Late last week, Target Corp. said it will end its business relationship with Welspun India Ltd, stating it had received bedsheets where Egyptian cotton was substituted with a cheaper variant.
When stock market trading resumed on Monday, it was clear Welspun India wasn’t worth the ₹ 10,370 crore valuation it enjoyed until the prior week. But how much was it now worth?
The stock markets have a way of arriving at a new value within minutes in such cases—look no further than the Satyam case. But that is when no circuit filters are applied on stocks. In Welspun India’s case, circuit filters do apply, because its stock isn’t part of the list of securities in which derivatives trading is permitted.
Its shares fell the maximum permissible 20% in Monday’s trading session and another 20% on Tuesday. On Wednesday, the circuit filter was cut to 10%, and the stock was again at the lower end of the filter. On Thursday, finally, its shares changed hands freely. Shares worth ₹ 590 crore changed hands at a volume weighted average price of ₹ 56.85 on the National Stock Exchange.
So, it has taken about four trading sessions in all to come to the conclusion that Welspun India’s new valuation is ₹ 5,700 crore or about 45% lower than what it was at the end of last week. If there were no circuit filters, we would have known this within minutes of the market resuming trading on Monday.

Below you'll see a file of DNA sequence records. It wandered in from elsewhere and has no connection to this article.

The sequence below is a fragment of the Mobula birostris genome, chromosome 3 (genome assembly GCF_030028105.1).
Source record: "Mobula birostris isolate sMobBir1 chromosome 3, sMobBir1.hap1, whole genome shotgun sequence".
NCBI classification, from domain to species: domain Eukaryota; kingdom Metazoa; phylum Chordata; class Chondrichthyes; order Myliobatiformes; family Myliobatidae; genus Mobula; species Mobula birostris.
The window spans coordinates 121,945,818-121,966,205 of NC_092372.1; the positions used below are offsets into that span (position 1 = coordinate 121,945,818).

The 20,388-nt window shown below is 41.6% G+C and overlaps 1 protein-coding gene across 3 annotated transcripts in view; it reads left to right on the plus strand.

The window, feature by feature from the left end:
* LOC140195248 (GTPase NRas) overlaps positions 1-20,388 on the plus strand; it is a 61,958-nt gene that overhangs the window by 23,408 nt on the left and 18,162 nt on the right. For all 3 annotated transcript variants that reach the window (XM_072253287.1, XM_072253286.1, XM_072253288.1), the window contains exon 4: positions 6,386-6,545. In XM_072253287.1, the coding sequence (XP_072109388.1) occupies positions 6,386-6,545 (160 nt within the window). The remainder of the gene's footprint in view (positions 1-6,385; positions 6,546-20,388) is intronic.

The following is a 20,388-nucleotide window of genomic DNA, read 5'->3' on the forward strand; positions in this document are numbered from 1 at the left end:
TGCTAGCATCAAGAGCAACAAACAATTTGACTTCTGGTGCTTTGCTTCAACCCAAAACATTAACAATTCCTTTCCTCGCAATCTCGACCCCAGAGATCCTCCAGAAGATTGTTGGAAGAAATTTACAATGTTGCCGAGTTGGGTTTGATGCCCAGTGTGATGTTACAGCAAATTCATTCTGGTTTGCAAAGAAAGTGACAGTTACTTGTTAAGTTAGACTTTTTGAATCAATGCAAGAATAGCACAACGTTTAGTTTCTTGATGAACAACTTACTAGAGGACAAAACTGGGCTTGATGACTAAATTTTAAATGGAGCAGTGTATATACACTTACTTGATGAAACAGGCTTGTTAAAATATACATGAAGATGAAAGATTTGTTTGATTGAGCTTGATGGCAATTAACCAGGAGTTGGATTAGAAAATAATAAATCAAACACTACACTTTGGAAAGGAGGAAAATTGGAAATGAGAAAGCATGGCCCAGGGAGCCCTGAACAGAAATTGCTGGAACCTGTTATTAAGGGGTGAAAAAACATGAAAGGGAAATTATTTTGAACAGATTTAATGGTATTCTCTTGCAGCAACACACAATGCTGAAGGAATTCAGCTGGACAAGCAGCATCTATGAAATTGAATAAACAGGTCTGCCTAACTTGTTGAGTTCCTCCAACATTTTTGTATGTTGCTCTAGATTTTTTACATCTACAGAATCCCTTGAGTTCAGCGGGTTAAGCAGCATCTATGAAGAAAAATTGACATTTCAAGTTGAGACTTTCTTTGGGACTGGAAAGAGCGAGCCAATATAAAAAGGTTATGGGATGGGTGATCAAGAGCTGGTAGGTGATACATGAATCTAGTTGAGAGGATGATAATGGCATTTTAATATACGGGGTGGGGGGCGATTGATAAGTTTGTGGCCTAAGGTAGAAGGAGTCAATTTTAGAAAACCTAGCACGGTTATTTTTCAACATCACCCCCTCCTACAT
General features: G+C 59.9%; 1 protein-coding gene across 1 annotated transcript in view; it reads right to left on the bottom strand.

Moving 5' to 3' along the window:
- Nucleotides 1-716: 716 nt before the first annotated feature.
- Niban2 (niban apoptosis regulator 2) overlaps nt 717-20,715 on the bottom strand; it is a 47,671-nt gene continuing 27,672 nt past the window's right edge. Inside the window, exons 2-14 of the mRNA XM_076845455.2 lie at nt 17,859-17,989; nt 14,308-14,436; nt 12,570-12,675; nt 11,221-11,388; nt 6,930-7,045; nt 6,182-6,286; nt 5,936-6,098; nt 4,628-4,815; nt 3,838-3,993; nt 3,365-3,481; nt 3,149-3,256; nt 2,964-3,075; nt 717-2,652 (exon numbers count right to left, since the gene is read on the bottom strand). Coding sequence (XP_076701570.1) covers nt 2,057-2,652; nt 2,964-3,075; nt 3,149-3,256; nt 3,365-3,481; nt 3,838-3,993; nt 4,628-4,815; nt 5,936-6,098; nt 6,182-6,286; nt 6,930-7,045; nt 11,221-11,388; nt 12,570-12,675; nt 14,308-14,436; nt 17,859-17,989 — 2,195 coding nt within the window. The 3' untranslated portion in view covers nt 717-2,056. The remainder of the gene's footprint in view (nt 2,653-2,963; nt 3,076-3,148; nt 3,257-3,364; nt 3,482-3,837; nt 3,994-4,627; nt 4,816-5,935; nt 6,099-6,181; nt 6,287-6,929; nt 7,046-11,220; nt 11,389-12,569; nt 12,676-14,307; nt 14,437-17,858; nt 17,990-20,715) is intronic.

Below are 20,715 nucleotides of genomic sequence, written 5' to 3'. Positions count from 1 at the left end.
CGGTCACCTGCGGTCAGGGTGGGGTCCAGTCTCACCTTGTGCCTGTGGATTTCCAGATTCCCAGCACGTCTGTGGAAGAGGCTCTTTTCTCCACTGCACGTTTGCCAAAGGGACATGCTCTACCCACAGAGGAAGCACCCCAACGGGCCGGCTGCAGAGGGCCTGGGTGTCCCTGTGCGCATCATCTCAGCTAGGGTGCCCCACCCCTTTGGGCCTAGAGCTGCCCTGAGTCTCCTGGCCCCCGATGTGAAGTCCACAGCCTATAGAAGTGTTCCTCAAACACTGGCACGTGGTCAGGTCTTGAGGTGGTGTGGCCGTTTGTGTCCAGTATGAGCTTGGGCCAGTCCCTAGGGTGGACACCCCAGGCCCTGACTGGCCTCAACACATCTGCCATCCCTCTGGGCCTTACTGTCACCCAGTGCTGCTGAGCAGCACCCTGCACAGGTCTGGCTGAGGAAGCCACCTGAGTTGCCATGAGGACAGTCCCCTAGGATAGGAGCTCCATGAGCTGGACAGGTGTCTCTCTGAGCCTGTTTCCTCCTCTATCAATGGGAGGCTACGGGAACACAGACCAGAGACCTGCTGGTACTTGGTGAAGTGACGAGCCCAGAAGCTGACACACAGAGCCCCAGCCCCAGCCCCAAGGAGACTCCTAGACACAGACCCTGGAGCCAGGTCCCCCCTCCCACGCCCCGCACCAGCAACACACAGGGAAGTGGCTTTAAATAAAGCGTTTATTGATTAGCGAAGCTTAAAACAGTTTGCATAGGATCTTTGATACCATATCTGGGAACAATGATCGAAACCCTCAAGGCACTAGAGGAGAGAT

Of course, this is an evolving situation. Other large customers such as Wal-Mart Stores Inc. and JC Penney Co. Inc. said they will review their supply chain to verify Welspun India’s product claims. Much depends on what these reviews lead to.
Even so, it’s unfortunate when circuit filters interfere with price discovery when material new information comes to light. Regulators use tools such as circuit filters to protect small investors from high volatility; but they throttle price discovery in such special situations. Besides, the fear that a stock may be stuck at the lower end of the circuit filter for another session results in panic selling, exacerbating the fall.
The Securities and Exchange Board of India (Sebi) must consider making changes to the existing system in such cases. One solution could be to conduct a call auction before resuming trading soon after such material information becomes public. Currently, the market reopens with a call auction after a market halt owing to a market-wide circuit level breach. The same facility can be extended to stocks as well in special situations.
According to some market experts, there should no curbs on price discovery at all. For instance, when Ramalinga Raju spilled the beans about the fraud at Satyam Computer Services Ltd on 7 January 2009, within minutes, the stock lost two-thirds of its value and traded at ₹ 60 per share; by the end of the day’s session, it had fallen to ₹ 40. As it turns out, the stock largely traded in the ₹ 40-60 band for the next few months, and Tech Mahindra Ltd ended up buying it for ₹ 58 per share.
But regardless of whether the markets get their valuations right or wrong, circuit filters prevent investors from exiting positions during the most desperate times. For this reason alone, Sebi should consider an alternative to the existing system.